ML: Yes. It's ridiculous.
NYQN: But back to this film. What inspired you to make "Undressing Israel?"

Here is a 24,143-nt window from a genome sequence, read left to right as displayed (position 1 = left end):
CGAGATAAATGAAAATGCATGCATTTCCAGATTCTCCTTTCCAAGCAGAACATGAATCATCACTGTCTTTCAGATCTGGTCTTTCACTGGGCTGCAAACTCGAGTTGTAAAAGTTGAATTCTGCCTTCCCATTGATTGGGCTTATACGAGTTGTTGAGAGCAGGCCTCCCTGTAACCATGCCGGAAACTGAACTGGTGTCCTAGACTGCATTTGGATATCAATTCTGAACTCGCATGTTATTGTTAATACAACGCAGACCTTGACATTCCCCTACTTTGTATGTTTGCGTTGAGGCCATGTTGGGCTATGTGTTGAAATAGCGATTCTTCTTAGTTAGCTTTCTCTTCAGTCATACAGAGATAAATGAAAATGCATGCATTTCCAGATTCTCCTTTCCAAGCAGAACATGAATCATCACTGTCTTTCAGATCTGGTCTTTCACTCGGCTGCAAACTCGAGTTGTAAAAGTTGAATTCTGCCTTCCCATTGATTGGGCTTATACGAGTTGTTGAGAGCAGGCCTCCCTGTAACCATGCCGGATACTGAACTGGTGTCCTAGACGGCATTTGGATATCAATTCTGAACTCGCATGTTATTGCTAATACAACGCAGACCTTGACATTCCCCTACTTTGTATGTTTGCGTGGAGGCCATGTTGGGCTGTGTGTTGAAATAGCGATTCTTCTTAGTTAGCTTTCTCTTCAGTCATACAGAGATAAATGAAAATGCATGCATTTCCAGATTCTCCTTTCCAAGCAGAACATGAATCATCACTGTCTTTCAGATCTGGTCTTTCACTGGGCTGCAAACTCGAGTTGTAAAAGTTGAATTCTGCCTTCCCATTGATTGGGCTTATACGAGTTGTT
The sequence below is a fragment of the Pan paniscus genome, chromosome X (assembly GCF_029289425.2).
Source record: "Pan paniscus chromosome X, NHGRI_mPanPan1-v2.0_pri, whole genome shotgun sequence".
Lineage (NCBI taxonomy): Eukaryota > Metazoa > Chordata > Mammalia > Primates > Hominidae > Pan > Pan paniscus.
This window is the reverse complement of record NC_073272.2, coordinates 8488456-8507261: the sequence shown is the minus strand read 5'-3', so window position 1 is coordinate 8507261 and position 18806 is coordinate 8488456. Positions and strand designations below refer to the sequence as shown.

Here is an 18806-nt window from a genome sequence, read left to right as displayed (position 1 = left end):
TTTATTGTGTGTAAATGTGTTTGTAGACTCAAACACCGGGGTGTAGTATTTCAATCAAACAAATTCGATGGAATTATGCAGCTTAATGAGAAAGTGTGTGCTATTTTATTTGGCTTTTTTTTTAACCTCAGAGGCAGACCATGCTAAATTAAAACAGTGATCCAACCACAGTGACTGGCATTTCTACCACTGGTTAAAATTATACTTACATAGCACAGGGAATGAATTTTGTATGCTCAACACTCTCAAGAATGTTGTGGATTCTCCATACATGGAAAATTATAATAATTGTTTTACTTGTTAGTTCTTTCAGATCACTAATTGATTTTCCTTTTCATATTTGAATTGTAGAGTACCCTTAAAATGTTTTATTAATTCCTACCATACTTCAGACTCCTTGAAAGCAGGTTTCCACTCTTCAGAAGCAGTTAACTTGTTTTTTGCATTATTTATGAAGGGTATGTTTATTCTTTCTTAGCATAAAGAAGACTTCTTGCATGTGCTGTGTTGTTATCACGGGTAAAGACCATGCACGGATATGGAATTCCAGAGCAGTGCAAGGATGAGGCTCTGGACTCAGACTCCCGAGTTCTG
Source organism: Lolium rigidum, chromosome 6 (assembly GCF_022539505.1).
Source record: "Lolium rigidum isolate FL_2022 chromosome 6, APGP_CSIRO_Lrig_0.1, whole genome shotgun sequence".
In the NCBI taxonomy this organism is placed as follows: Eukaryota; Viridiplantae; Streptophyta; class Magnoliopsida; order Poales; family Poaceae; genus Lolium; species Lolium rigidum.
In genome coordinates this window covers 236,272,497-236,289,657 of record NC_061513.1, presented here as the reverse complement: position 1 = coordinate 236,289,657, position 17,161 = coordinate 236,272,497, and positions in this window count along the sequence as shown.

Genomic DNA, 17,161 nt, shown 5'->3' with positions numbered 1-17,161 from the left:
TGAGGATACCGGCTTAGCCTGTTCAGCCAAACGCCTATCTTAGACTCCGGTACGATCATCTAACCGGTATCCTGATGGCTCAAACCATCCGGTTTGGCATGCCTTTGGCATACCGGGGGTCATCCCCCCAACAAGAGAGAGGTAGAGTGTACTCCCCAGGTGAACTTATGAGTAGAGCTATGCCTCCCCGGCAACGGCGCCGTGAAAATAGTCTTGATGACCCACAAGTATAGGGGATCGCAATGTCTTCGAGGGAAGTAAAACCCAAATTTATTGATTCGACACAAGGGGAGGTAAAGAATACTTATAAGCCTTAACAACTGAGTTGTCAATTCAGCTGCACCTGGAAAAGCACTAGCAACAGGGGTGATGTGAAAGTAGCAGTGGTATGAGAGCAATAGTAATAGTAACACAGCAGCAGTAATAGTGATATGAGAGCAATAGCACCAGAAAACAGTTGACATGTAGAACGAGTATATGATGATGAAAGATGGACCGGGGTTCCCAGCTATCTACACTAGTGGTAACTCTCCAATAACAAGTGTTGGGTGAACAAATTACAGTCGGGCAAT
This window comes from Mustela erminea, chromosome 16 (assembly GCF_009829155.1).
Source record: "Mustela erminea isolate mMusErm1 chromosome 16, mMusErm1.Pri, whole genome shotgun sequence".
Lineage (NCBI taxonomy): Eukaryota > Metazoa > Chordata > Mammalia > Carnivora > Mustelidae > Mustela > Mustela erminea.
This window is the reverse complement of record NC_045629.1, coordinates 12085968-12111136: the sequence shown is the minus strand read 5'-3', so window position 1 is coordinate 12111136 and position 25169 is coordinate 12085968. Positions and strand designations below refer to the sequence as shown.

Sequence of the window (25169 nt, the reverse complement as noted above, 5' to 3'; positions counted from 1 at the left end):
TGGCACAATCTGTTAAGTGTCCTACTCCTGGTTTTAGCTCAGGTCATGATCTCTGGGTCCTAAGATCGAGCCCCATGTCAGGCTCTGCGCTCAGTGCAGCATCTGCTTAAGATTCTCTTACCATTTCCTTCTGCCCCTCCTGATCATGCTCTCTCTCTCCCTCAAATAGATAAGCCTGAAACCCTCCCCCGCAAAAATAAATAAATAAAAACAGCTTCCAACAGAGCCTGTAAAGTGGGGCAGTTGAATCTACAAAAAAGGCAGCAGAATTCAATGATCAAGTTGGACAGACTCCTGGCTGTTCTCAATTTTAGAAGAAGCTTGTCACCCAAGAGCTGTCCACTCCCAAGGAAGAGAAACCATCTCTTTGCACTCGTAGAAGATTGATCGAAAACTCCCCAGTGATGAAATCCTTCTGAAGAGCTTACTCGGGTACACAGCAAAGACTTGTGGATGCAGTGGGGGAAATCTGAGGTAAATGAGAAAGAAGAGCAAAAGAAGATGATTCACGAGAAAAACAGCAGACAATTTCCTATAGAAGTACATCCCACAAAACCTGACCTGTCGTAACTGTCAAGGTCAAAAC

ML: I travel to Israel a lot—at least once a year, sometimes twice. I think I might retire in Israel some day at some point. Life there is so good. It is so relaxing for me. Whenever I am there, I am very much at peace. When I go to Israel, people ask me if I am not afraid, and people ask me “Why?,” and people have perceptions that homosexuality is illegal there. That's why I open my movie the way I did. I show that there is very little knowledge about Israel, because there is only one aspect that is covered: the war, and the conflict between Israel and its neighbors. In Israel, they live life without conflict. There have been no suicide bombings since 2004 or 2005, I believe. People go on with their everyday life. As you will see in the movie, it is ahead of the United States because the gay community in Israel is so active, and Israel is more liberal. There is not one TV show that wouldn't have gay characters. That would be seen as discriminatory. So, Israeli public education is very pro-gay ... and, particularly when we are talking about Tel Aviv, it is not even a question. Gay Pride is covered by the city. In Tel Aviv, they have the Gay Pride flags all over, in every place and every corner. There are five ... no, seven gay prides in different cities ... and Israel is a very small country. It is the size of New Jersey. It impressed me, and I just showed what I know because I want other people to know ... and I want people to have as a good a time as I have. In my opinion, Israel is the best vacation spot because it has everything—from beautiful men, to amazing history, to amazing museums, to entertainment, to nightlife, to beautiful beaches, to fantastic restaurants with food from all over the world. It is very open-minded, and everyone speaks English. This is a combination that you can't find, usually, when you go on vacations. It is incredibly attractive for gay people. In the news, you only hear about politics. Politics are an important issue, but when you go to Israel for a visit, you don't feel it.